What John Lewis Taught Young Chicago Activists About Taking Up The Baton

John Lewis Remembered
The hearse carrying the late Rep. John Lewis, D-Ga., moves along a section of 16th Street that's been renamed Black Lives Matter Plaza in Washington, Monday, July 27, 2020. Pablo Martinez Monsivais / AP Photo
John Lewis Remembered
The hearse carrying the late Rep. John Lewis, D-Ga., moves along a section of 16th Street that's been renamed Black Lives Matter Plaza in Washington, Monday, July 27, 2020. Pablo Martinez Monsivais / AP Photo

What John Lewis Taught Young Chicago Activists About Taking Up The Baton

The nation continues mourning the loss of congressman and civil rights icon Rep. John Lewis this week. He died at age 80 after battling pancreatic cancer, and was laid to rest on Thursday.

In his last essay published the day of his funeral, Rep. Lewis wrote a call to action: “When you see something that is not right, you must say something. You must do something. Democracy is not a state. It is an act, and each generation must do its part to help build what we called the Beloved Community, a nation and world society at peace with itself.”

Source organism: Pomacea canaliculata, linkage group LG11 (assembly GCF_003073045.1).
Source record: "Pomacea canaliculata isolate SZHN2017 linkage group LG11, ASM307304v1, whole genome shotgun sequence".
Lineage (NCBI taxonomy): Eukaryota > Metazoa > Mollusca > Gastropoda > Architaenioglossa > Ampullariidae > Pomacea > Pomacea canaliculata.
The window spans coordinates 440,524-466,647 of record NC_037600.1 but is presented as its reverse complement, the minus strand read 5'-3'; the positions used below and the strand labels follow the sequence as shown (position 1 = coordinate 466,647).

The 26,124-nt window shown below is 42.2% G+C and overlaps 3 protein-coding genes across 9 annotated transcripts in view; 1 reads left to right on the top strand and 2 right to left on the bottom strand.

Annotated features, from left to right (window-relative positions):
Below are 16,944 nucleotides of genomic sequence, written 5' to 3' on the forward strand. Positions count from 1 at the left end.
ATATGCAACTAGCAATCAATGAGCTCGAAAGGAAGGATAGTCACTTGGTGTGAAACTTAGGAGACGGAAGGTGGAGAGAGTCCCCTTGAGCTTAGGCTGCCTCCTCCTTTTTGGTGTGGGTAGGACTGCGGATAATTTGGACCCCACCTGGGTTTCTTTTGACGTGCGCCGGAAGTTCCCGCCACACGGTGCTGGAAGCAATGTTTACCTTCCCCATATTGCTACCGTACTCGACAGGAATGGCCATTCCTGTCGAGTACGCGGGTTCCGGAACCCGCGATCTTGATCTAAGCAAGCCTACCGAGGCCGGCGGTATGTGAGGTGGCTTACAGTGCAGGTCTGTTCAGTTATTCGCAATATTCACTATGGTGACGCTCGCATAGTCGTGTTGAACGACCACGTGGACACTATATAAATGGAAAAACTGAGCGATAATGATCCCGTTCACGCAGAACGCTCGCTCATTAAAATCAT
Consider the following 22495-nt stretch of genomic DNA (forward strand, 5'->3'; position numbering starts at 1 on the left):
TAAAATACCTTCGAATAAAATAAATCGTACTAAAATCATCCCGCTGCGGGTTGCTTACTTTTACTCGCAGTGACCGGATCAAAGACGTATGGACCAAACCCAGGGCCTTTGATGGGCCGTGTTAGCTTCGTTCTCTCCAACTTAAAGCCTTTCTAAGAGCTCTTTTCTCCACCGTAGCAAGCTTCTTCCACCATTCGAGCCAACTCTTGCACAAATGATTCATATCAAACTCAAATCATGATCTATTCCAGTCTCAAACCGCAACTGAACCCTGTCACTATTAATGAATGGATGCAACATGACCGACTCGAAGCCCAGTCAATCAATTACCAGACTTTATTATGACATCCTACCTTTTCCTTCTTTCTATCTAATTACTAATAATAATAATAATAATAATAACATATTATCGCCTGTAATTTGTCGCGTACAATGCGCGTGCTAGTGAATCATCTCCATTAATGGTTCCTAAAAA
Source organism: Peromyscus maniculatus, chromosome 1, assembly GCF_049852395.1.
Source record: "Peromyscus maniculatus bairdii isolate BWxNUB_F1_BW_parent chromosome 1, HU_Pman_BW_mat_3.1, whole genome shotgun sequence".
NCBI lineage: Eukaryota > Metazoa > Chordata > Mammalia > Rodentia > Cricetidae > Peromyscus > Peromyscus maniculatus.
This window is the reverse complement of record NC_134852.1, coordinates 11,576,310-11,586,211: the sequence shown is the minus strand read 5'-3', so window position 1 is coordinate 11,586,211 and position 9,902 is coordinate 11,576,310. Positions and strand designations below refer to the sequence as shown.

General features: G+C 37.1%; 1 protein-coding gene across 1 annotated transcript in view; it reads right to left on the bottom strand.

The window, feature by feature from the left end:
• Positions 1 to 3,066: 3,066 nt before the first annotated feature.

Reset talks to two young Chicago organizers, Kwynn Townsend Riley and Miracle Boyd, about the lessons they learned from Lewis, and how they aim to take up his mission of “good trouble.”

“I am grateful that we have such an ancestor on our side, on the freedom side, that has passed before us,” Townsend Riley told Reset. “Congressman Lewis stood for the good trouble, and that’s what we continue to do.”

GUESTS: Kwynn Townsend Riley, spokesperson for the Chicago chapter of BYP100

Miracle Boyd, organizer for GoodKids MadCity